Cabotia and Fredonia

Amanda Murphyao

[This is the ninth essay of the Borealia series on Cartography and Empireon the many ways maps were employed in the contested imperial spaces of early modern North America.]

“A Map of Cabotia,” John Purdy, 1814. Detail. Courtesy of David Rumsey Historical Map Collection.

In his 1814 “Map of Cabotia,” John Purdy proposed the name “Cabotia” for Canada. Since Purdy noted that any “future improvement” for the map would be welcome, I’ll offer some updates. Working from John Krygier and Denis Wood’s notion that “maps are propositions,” here are some of the propositions Purdy offered on his map:

“A Map of Cabotia,” John Purdy, 1814. Detail. Courtesy of David Rumsey Historical Map Collection.

 

Purdy recommended the installation of a lighthouse on Sable Island; lighthouses were built there in 1872.[1]

 

“A Map of Cabotia,” John Purdy, 1814. Detail. Courtesy of David Rumsey Historical Map Collection.

 

The “imperfectly known” territory and “country not yet surveyed” became northern Maine.

“A Map of Cabotia,” John Purdy, 1814. Detail. Courtesy of David Rumsey Historical Map Collection

 

The “projected townships” and “immense forests” along the Ottawa River became rural Quebec and Algonquin Provincial Park, respectively.

* * *

While it is generally assumed that “Cabotia” is a name honoring John Cabot, Purdy’s “Map of Cabotia” seems to propose naming present-day Canada after Sebastian Cabot in an elaborate note outlining his many virtues:

“A Map of Cabotia,” John Purdy, 1814.
Detail showing note. Courtesy of David Rumsey Historical Map Collection

 

In his 1876 Geography of Newfoundland, James Patrick Howley supports Purdy’s claim, stating in the very first sentence of the text: “Newfoundland was discovered in the year 1497 by Sebastian Cabot.” In a footnote, Howley details the evidence for this assertion:

It has been a matter of dispute amongst historians as to whether Sebastian Cabot, or his father, John Cabot, was the real discoverer of Newfoundland. I learn from Garneau’s ‘History of Canada,’ and also from a book called ‘The Frozen Zone,’ that although John Cabot the father did accompany his son Sebastian (who was not twenty years of age at the time), the son, being a mariner (which the father was not), really had charge of the expedition.

Debates raged around the date and attribution of Cabot’s landfall, as a flurry of nineteenth century publications attest. In 1897, Henry Harrisse published « Sébastien Cabot, pilote-major d’Espagne, considéré comme cartographe. » In the same year, George Robert Farrar Prowse filed a rebuttal entitled “The voyage of John Cabot in 1497 to North America… Mr. G.R.F. Prowse’s further reply to Mr. Henry Harisse,” as did G.E. Weare with “Cabot’s discovery of North America: the dates connected with the voyage of the Matthew of Bristol: Mr. G.E. Weare’s reply to Mr. Henry Harrisse.” The Cabot debate persists in the historical record and in an ongoing Cabot project.[2]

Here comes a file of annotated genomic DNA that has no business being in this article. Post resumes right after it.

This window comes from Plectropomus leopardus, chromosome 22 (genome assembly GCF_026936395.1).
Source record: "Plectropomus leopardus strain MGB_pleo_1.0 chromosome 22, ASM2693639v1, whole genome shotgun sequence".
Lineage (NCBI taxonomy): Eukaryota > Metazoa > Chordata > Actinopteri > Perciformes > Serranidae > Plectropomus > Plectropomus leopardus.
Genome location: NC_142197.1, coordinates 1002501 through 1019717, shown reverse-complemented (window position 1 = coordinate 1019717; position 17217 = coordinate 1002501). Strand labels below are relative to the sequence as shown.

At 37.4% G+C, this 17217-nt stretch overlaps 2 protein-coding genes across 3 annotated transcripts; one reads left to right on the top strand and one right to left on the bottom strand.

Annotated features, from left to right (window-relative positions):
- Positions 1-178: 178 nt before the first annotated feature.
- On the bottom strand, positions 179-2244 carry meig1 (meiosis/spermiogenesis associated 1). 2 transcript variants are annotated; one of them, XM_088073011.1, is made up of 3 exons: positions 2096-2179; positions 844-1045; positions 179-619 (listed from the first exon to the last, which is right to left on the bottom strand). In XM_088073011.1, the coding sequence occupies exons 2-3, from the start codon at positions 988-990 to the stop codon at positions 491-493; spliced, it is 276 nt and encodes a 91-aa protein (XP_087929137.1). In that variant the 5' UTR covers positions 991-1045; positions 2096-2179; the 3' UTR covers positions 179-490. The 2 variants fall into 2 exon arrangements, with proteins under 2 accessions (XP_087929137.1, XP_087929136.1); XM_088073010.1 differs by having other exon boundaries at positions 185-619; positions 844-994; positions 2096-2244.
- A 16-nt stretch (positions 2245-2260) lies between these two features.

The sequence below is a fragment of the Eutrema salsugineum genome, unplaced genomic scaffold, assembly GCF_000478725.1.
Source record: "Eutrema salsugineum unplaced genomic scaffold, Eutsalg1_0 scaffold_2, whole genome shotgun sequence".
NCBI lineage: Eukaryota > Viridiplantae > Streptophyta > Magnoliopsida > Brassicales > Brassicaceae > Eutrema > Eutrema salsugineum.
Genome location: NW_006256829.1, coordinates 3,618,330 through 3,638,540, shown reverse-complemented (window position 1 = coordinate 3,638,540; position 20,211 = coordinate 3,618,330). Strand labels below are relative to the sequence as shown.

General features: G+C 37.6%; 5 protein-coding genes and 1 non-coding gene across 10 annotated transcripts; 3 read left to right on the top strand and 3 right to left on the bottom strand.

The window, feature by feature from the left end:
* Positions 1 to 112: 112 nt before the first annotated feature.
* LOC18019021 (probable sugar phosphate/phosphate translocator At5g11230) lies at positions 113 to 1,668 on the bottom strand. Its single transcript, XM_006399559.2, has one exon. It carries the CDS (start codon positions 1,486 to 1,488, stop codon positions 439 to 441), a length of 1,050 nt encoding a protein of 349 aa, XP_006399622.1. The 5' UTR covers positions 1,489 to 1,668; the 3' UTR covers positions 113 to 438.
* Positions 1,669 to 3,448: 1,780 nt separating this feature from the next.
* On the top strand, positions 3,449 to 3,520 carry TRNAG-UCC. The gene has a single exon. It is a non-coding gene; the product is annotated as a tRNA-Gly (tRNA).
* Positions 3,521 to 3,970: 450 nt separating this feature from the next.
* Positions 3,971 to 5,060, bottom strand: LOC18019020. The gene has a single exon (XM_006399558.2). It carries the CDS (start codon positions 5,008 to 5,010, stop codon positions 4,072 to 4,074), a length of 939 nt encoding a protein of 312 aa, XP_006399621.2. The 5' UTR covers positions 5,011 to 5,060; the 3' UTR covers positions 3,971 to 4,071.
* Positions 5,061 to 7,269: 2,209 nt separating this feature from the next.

Whatever the origin of the proposal, it is funny to think that Cabotia (Canada) could have been the country to the north of Fredonia (the United States of America) if John Purdy and Samuel Latham Mitchill, respectively, had gotten their way.

The name “Cabotia” appears on two maps produced by the same publishing house (Laurie & Whittle / Whittle & Laurie): John Purdy’s 1814 “Map of Cabotia” and G. Cruchley’s 1833 “Fredonia Or The United States of North America.”

“Fredonia Or The United States of North America,” G. Cruchley, 1833.
Detail showing title. Courtesy of the David Rumsey Map Collection.

 

“Fredonia Or The United States of North America,” G. Cruchley, 1833.
Detail showing note. Courtesy of the David Rumsey Map Collection

 

“Fredonia Or The United States of North America,” G. Cruchley, 1833.
Excerpt showing the name “Cabotia.” Courtesy of the David Rumsey Map Collection. [3]

In his thesis, “The Importance of the ‘Map of Cabotia’ in the Early Nineteenth Century Mapping Sequence of Eastern Canada,” Richard M. Malinski notes “that it would be futile to try to impose the name ‘Cabotia’ on this area” (21) and “the name of the Map is an oddity” (5). He argues that this bizarre (“unique”) map was produced mainly for commercial reasons, and he reiterates that “the naming of the Map is an interesting and striking oddity” (57). Malinski concludes:

In a cartographic context the Map does not advance the technique of presenting information or develop new aspects of design. In fact, the Map is a cartographic oddity which produces an impression of a collage and one with a cluttered look.